- A delightfully capable and refined 27.5" hardtail electric mountain bike with powerful 500 watt motor and 48 volt battery pack
- Nice upgrades on the adjustable air fork with lockout, 15 mm thru-axle, locking grips, hydraulic disc brakes and composite pads
- Solid year long warranty with excellent dealer support and availability, only available in one size and color, no quick release on rear wheel
- Offers four levels of responsive torque sensing pedal assist which compliment the 20 speed drivetrain nicely, you also get one level of cadence sensing assist for relaxed pedaling, a throttle override in any assist level and a throttle-only drive mode
Since late 2014 I’ve seen Pedego secretly working on an electric mountain bike and this first generation Ridge Rider is the culmination of that effort. To be honest, it’s far more capable and technical than I was expecting… my preconception of the brand has been built around their wide selection of comfort-oriented cruisers with fun colors aimed at more casual riders. Pedego basically invented the beach cruiser electric bike in the USA and they’ve done very well as a leader in that category, furthering their reputation with excellent dealer and warranty support. So I went into this review with an open mind, perhaps expecting the Ridge Rider to be a less technical, heavier and less refined version of other e-mountain bikes I’ve tested like the EVO 27.5″ from Easy Motion.
To be fair, the EVO 27.5″ is indeed lighter than the Ridge Rider but that’s partially because it has a much smaller and weaker battery pack. Both bikes are hardtails with bosses for adding a rear rack (perfect for weekend warriors that commute via ebike during the week) but only the Ridge Rider has bottle cage bosses, both have decent suspension forks and both offer a nice drivetrain with 30 speeds on the EVO vs. just 20 on the Ridge Rider… though it offers an SLX component group which is more premium than Deore. My goal isn’t to overemphasize Easy Motion vs. Pedego or the Ridge Rider vs. the Evo 27.5 here, especially because the EVO 27.5″ is a 2015 model, I’m just genuinely impressed that the first generation electric mountain bike from Pedego can hold its own compared with a longstanding leader, a second generation ebike from a European company… Actually, it’s more like a third or fourth gen if you count the bikes sold overseas by BH and these two models just have a lot in common. Both only come in one size ~18″ Evo and ~18.5″ Ridge Rider, both use Dapu motors, both have throttles and pedal assist, both have custom downtube integrated battery packs and both cost a similar amount of money.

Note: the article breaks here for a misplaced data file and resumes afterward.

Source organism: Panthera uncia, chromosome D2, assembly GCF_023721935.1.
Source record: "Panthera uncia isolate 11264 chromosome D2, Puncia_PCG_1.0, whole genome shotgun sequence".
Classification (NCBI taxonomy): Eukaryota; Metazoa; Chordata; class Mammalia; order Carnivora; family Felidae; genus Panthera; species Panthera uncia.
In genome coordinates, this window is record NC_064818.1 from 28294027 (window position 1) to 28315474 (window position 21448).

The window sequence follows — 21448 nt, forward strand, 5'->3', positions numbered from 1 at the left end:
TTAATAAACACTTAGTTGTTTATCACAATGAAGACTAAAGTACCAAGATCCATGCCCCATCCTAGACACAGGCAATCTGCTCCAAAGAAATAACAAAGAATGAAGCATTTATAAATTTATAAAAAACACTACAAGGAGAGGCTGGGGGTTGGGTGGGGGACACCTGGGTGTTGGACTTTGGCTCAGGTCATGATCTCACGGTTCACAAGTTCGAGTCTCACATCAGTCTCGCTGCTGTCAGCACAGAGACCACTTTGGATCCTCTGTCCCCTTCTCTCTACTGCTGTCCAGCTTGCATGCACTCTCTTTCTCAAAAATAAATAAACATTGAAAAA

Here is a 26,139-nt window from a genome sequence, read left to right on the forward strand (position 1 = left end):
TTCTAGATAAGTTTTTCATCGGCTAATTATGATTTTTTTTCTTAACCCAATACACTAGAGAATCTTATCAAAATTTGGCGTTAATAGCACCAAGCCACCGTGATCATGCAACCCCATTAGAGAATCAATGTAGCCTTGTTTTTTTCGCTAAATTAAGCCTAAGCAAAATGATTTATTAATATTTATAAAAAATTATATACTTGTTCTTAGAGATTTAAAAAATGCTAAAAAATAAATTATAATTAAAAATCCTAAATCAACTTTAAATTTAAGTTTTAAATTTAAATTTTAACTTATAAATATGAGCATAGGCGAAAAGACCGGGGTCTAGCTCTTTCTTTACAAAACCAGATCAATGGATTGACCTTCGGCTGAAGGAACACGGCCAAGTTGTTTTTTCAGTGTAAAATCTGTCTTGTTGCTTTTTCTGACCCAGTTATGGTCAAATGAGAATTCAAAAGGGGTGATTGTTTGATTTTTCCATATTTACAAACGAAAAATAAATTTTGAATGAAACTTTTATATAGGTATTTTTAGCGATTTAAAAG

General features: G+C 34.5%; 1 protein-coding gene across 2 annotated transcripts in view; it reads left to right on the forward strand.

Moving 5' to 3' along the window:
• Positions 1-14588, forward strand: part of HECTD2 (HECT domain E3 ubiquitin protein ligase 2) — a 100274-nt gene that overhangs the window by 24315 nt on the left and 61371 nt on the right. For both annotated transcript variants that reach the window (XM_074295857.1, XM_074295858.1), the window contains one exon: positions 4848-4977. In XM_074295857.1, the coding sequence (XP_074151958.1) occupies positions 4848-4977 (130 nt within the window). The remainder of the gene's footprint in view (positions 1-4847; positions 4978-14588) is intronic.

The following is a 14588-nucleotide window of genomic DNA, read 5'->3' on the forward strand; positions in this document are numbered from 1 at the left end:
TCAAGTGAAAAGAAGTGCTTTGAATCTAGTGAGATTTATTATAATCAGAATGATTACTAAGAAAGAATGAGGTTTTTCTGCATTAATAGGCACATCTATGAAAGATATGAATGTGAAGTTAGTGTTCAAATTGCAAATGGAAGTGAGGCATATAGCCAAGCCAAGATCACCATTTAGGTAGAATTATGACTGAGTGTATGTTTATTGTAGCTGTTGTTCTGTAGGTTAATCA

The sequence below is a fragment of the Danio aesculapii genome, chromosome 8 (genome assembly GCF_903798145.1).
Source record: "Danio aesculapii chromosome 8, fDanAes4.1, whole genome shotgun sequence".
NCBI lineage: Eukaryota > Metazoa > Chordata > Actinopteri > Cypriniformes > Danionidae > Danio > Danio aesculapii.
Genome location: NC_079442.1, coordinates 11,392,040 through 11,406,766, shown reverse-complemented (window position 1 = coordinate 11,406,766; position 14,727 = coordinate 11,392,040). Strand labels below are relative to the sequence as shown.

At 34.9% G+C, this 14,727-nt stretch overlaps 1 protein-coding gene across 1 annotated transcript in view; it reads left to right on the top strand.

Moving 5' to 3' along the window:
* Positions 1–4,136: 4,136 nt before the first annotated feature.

So the Pedego Ridge Rider gives you a 500 watt internally geared hub motor from Dapu running at 18 Amps and the battery offers 48 volts with 11.6 amp hours for a 556.8 watt hour capacity. That’s a lot of power and it’s extremely satisfying to zip around with in throttle mode. I’ve long been a fan of twist throttles in addition to pedal assist because it’s fun and just plain handy when passing other riders or topping hills. I prefer to spend most of my time riding in assist level 2 using the torque sensor to get a workout and extend my range but the throttle can instantly override this lower power output all without looking down or changing hand position. It’s wonderful, though it could lead to accidental power surge on bumpy terrain if you bear down on the grip for balance and accidentally engage. One other consideration here is that the torque sensing assist is active at standstill… so there were a couple of times where I had braked into a stop, put one foot down and rested the other on my pedal with some force being applied. I loosened my grip on the brakes and the motor started to activate. This has also happened with Easy motion and other ebikes I’ve tried that use torque sensors so I’m mostly sharing to create awareness. This is a more advanced design and with responsiveness comes a higher level of operation and awareness.